But the most recent boycott discussion against the 2022 Winter Olympics in China has gotten my attention. On many levels, the U.S. taking a stand against the CCP, in particular, could make an impactful statement against a regime that has made no secret about its goal to become the most powerful country in the world. I’m going to make the case for pursuing a boycott against China, because the country needs to be held to account on multiple levels.

National Review artist Roman Genn came to America from the Soviet Union in 1991. In this episode, he compares the ideology he left behind with that which has gained a strong foothold in this country. His analysis, which comes at a pivotal moment, is worth hearing. And then there are the laughs, which are always plentiful when Roman and Dave have the chance to commiserate. Then, Ricochet Member Boss Mongo (a.k.a. Lt Col Brendan Welsh, US Army Special Forces Retired) drops by to discuss what sorts of national security threats await the new Biden Administration (hint: America’s adversaries are “giggling like little girls.”).

Otherwise, studio lighting issues, wardrobe changes, and unexpected guests dot the landscape of this rather unique episode. Enjoy!

Join Jim and Greg for three crazy martinis! First, they aim withering verbal fire at the writer for Yahoo News and The Atlantic, who compared covering the Trump administration to storming Omaha Beach. They also discuss the major, yet unsurprising, Associated Press revelations about how much the Lincoln Project leaders were pocketing from donors and when some of their officials really learned of allegations against John Weaver. And they point out that Joe Biden has exactly the opposite statement on China that he had during the campaign – right down to the metaphor.

Join Jim and Greg as they credit Ohio Sen. Rob Portman for exposing the nastiness of Neera Tanden, President Biden’s choice to lead the Office of Management and Budget. They also groan as the World Health Organization comes to the precise conclusion about the COVID outbreak that China wanted – after China restricted the evidence available for examination. And they roll their eyes as Tampa Mayor Jane Caston expects police to hunt down people who did not wear masks while celebrating the Super Bowl.

 

After a very brief Super Bowl recap, Jim and Greg cheer Claudia Tenney winning the final House race from the 2020 cycle and relish Democrats trotting out some awfully familiar complaints of irregularities. They also shudder at a new government report showing China is stealing the DNA of American citizens for nefarious purposes. And they discuss how Ilhan Omar’s husband is getting very rich by consulting with her campaign, and the craziest part is that it’s all apparently legal.

 

An avalanche of Executive Orders, the return of racial politics and Critical Race Theory, and a new war on the fossil fuel industry – and we are not even two weeks into the new Biden Administration!  Censorship and the cancel culture continues unchecked, while bipartisanship dies at the feet of a $1.9 trillion bailout.  Then there is the small issue of the real “enemy within”, China, which for some reason no one now wants to talk about.  More unvarnished and uncensored analysis from The Troika – Robert, Jay and Bruce.

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Unlike the extremely pious Biden, who couldn’t wait to spread his particular gospel around the developing world… Well, one thing that won’t be allowed to develop in that world is a lot of lives.He’s forcing us to pay for it. A little worse than childish and snarky tweets, I would say. Preview Open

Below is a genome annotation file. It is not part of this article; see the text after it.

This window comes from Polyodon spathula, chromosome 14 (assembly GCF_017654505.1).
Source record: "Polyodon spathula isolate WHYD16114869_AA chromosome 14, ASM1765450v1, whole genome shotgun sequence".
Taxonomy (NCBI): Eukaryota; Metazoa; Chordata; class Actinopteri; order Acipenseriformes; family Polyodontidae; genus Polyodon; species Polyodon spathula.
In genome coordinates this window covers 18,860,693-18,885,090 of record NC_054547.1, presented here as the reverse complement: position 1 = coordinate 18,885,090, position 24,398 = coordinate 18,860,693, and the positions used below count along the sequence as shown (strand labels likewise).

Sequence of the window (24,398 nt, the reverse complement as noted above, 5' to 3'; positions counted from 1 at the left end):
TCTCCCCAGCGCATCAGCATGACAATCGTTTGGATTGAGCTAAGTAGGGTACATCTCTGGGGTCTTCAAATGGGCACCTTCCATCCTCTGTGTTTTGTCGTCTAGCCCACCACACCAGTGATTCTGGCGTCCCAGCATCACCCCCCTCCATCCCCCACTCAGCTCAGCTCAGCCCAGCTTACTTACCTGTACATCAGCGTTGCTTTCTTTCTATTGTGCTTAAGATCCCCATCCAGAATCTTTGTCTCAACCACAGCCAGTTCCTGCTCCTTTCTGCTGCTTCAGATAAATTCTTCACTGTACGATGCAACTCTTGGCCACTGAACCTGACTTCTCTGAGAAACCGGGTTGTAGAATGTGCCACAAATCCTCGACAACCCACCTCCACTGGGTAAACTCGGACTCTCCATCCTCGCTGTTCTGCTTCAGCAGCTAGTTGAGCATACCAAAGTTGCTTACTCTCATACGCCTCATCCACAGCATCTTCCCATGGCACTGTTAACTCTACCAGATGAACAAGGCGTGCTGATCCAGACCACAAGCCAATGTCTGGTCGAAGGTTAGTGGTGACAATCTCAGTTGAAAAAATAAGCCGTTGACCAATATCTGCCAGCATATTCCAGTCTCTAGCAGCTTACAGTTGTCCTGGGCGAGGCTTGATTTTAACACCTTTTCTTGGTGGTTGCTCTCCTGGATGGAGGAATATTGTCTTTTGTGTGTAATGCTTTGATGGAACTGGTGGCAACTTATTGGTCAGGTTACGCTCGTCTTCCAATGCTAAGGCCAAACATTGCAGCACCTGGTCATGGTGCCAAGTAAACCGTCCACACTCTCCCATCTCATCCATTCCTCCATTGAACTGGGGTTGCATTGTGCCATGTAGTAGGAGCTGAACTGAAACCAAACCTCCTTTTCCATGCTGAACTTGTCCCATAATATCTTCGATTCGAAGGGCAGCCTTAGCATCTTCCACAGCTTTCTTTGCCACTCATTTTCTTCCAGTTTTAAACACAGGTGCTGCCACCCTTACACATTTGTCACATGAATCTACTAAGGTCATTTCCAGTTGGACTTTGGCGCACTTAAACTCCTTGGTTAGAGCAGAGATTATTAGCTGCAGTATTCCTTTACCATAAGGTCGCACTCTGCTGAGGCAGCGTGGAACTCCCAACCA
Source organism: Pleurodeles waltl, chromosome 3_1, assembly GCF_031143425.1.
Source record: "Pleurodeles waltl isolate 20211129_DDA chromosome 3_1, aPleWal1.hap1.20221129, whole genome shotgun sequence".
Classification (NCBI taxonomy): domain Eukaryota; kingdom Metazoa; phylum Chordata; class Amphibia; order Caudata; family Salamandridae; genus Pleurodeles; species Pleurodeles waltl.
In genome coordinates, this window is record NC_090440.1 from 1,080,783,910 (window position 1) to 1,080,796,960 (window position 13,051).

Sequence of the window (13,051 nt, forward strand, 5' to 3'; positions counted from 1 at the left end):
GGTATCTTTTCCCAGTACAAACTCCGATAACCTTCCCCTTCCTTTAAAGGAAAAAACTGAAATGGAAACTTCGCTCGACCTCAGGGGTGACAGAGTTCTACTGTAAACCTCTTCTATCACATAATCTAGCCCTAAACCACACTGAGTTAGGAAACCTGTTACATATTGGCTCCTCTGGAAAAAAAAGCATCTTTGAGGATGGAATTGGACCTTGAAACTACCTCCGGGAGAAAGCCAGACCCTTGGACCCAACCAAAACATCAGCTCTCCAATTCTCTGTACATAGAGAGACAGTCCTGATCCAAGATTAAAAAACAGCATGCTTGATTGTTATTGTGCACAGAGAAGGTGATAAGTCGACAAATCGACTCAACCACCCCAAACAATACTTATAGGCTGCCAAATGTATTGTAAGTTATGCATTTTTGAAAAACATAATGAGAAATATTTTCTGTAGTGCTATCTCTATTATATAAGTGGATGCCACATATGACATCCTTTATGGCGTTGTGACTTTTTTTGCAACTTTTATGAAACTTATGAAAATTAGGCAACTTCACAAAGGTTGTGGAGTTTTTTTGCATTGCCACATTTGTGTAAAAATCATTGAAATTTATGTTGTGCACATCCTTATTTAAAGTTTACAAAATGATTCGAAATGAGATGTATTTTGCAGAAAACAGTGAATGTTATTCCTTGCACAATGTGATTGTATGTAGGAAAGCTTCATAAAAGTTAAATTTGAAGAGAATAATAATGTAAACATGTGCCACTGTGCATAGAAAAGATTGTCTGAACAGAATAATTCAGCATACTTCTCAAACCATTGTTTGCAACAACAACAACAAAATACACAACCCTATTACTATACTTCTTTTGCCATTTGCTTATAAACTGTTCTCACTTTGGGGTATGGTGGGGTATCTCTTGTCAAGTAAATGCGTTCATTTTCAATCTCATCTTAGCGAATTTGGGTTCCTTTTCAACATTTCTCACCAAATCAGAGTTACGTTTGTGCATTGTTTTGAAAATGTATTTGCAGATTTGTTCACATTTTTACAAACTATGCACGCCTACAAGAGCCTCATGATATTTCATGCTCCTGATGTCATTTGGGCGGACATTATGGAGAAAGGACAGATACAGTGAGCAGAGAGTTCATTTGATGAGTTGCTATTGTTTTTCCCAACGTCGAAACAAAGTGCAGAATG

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As the Biden administration officially begins, join Jim and Greg as they cheer the U.S. for declaring a Chinese genocide against the Uighurs on President Trump’s final day in office. They also groan as Biden plans an economic policy around issues like race, gender equality and climate change rather than traditional metrics. And they’re surprised to see Democrats predict a COVID relief bill being delayed until March, although given what’s likely to be in it, we’re in no hurry to see much of it become law.

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Biden has asked conservatives to give him a chance. But he hasn’t shown any willingness to compromise on any of his extreme positions. For example, I think he still intends to go after the Little Sisters of the Poor over coverage of abortion and birth control in their health plan. And men who think they […]

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Released here: Today, the White House is publishing the recently declassified United States Strategic Framework for the Indo-Pacific. For the last 3 years, this document has provided overarching strategic guidance for implementing the 2017 National Security Strategy within the world’s most populous and economically dynamic region. Approved in February 2018 for implementation across Executive Branch departments and agencies, the […]

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“Ты куда?”: Where has Russia’s Brain Gone? (Borscht Report #6)

 

The утечка мозгов/brain drain has been a concern for Russia since the 1990s, when the collapse of the USSR and the resulting political and economic chaos pushed those with sufficient means and desire to escape to do just that. All told, about 2.5 million Russians of various ethnic and economic backgrounds left the country between 1989 and 1999, heading predominantly for the US, Israel, and the EU, especially Germany. Despite the massive gains which the Russian economy saw in the first decade of the 21st century, a further 1.6-2 million people have fled the country since 2000. It would be easy to posit that this is mostly the result of economic issues in the country brought about by Western sanctions and the fall in hydrocarbon prices, or a lack of high paying jobs for skilled people. And these are issues, but a more interesting, and telling, one is at play when we parse the data before and after 2012.